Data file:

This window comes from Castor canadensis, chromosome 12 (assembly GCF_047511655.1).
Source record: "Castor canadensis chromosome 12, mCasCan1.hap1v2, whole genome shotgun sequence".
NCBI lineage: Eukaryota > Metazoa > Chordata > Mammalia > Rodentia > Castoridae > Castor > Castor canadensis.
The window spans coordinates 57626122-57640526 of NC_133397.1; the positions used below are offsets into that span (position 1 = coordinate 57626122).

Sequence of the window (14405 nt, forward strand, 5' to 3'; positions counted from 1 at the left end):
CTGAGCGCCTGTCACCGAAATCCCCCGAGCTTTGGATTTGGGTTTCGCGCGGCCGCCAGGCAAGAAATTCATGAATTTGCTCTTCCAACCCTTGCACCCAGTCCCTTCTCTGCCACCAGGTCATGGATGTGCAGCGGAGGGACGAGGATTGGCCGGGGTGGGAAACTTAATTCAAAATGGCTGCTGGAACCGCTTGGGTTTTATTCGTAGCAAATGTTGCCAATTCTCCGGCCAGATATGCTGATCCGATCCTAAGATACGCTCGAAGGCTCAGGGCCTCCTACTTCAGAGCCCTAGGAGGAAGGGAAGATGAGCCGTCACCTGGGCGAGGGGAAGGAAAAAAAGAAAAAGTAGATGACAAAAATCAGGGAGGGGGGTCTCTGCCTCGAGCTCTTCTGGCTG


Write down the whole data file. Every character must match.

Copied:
This window comes from Castor canadensis, chromosome 12 (assembly GCF_047511655.1).
Source record: "Castor canadensis chromosome 12, mCasCan1.hap1v2, whole genome shotgun sequence".
NCBI lineage: Eukaryota > Metazoa > Chordata > Mammalia > Rodentia > Castoridae > Castor > Castor canadensis.
The window spans coordinates 57626122-57640526 of NC_133397.1; the positions used below are offsets into that span (position 1 = coordinate 57626122).

Sequence of the window (14405 nt, forward strand, 5' to 3'; positions counted from 1 at the left end):
CTGAGCGCCTGTCACCGAAATCCCCCGAGCTTTGGATTTGGGTTTCGCGCGGCCGCCAGGCAAGAAATTCATGAATTTGCTCTTCCAACCCTTGCACCCAGTCCCTTCTCTGCCACCAGGTCATGGATGTGCAGCGGAGGGACGAGGATTGGCCGGGGTGGGAAACTTAATTCAAAATGGCTGCTGGAACCGCTTGGGTTTTATTCGTAGCAAATGTTGCCAATTCTCCGGCCAGATATGCTGATCCGATCCTAAGATACGCTCGAAGGCTCAGGGCCTCCTACTTCAGAGCCCTAGGAGGAAGGGAAGATGAGCCGTCACCTGGGCGAGGGGAAGGAAAAAAAGAAAAAGTAGATGACAAAAATCAGGGAGGGGGGTCTCTGCCTCGAGCTCTTCTGGCTG